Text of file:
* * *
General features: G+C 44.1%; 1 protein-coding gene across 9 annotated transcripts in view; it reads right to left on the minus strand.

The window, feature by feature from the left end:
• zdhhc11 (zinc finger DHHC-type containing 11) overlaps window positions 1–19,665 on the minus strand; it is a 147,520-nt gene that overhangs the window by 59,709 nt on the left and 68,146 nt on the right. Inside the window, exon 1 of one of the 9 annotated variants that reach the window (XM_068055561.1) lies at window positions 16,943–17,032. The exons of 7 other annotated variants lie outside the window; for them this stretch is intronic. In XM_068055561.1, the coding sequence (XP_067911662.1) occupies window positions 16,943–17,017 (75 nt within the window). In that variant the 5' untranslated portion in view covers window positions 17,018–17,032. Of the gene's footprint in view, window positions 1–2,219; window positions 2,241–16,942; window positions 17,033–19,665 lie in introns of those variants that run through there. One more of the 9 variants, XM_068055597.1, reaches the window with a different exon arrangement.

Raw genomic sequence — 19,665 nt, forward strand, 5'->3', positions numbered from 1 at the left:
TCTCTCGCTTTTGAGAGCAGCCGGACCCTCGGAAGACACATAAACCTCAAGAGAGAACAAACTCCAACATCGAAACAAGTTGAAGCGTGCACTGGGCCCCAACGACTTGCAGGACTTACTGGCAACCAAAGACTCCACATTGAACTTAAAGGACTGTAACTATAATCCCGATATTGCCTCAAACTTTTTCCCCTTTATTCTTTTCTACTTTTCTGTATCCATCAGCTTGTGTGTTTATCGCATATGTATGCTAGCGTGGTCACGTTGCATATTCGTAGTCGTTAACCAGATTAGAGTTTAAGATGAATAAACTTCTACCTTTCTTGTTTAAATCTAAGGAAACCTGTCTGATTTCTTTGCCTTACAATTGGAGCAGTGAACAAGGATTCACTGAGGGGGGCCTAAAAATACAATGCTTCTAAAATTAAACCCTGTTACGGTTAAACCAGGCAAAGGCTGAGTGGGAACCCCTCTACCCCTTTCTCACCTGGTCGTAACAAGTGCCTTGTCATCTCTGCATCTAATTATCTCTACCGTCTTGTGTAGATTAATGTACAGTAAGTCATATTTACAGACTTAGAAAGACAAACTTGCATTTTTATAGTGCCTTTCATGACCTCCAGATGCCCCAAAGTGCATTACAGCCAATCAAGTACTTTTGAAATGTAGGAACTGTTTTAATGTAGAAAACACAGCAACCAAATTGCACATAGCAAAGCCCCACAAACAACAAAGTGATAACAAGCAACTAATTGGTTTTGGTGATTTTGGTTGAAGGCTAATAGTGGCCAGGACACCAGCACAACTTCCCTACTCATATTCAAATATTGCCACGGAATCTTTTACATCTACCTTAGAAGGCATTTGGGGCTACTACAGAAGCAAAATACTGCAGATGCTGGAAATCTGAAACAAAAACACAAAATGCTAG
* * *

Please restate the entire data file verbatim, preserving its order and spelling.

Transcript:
General features: G+C 44.1%; 1 protein-coding gene across 9 annotated transcripts in view; it reads right to left on the minus strand.

The window, feature by feature from the left end:
• zdhhc11 (zinc finger DHHC-type containing 11) overlaps window positions 1–19,665 on the minus strand; it is a 147,520-nt gene that overhangs the window by 59,709 nt on the left and 68,146 nt on the right. Inside the window, exon 1 of one of the 9 annotated variants that reach the window (XM_068055561.1) lies at window positions 16,943–17,032. The exons of 7 other annotated variants lie outside the window; for them this stretch is intronic. In XM_068055561.1, the coding sequence (XP_067911662.1) occupies window positions 16,943–17,017 (75 nt within the window). In that variant the 5' untranslated portion in view covers window positions 17,018–17,032. Of the gene's footprint in view, window positions 1–2,219; window positions 2,241–16,942; window positions 17,033–19,665 lie in introns of those variants that run through there. One more of the 9 variants, XM_068055597.1, reaches the window with a different exon arrangement.

Raw genomic sequence — 19,665 nt, forward strand, 5'->3', positions numbered from 1 at the left:
TCTCTCGCTTTTGAGAGCAGCCGGACCCTCGGAAGACACATAAACCTCAAGAGAGAACAAACTCCAACATCGAAACAAGTTGAAGCGTGCACTGGGCCCCAACGACTTGCAGGACTTACTGGCAACCAAAGACTCCACATTGAACTTAAAGGACTGTAACTATAATCCCGATATTGCCTCAAACTTTTTCCCCTTTATTCTTTTCTACTTTTCTGTATCCATCAGCTTGTGTGTTTATCGCATATGTATGCTAGCGTGGTCACGTTGCATATTCGTAGTCGTTAACCAGATTAGAGTTTAAGATGAATAAACTTCTACCTTTCTTGTTTAAATCTAAGGAAACCTGTCTGATTTCTTTGCCTTACAATTGGAGCAGTGAACAAGGATTCACTGAGGGGGGCCTAAAAATACAATGCTTCTAAAATTAAACCCTGTTACGGTTAAACCAGGCAAAGGCTGAGTGGGAACCCCTCTACCCCTTTCTCACCTGGTCGTAACAAGTGCCTTGTCATCTCTGCATCTAATTATCTCTACCGTCTTGTGTAGATTAATGTACAGTAAGTCATATTTACAGACTTAGAAAGACAAACTTGCATTTTTATAGTGCCTTTCATGACCTCCAGATGCCCCAAAGTGCATTACAGCCAATCAAGTACTTTTGAAATGTAGGAACTGTTTTAATGTAGAAAACACAGCAACCAAATTGCACATAGCAAAGCCCCACAAACAACAAAGTGATAACAAGCAACTAATTGGTTTTGGTGATTTTGGTTGAAGGCTAATAGTGGCCAGGACACCAGCACAACTTCCCTACTCATATTCAAATATTGCCACGGAATCTTTTACATCTACCTTAGAAGGCATTTGGGGCTACTACAGAAGCAAAATACTGCAGATGCTGGAAATCTGAAACAAAAACACAAAATGCTAG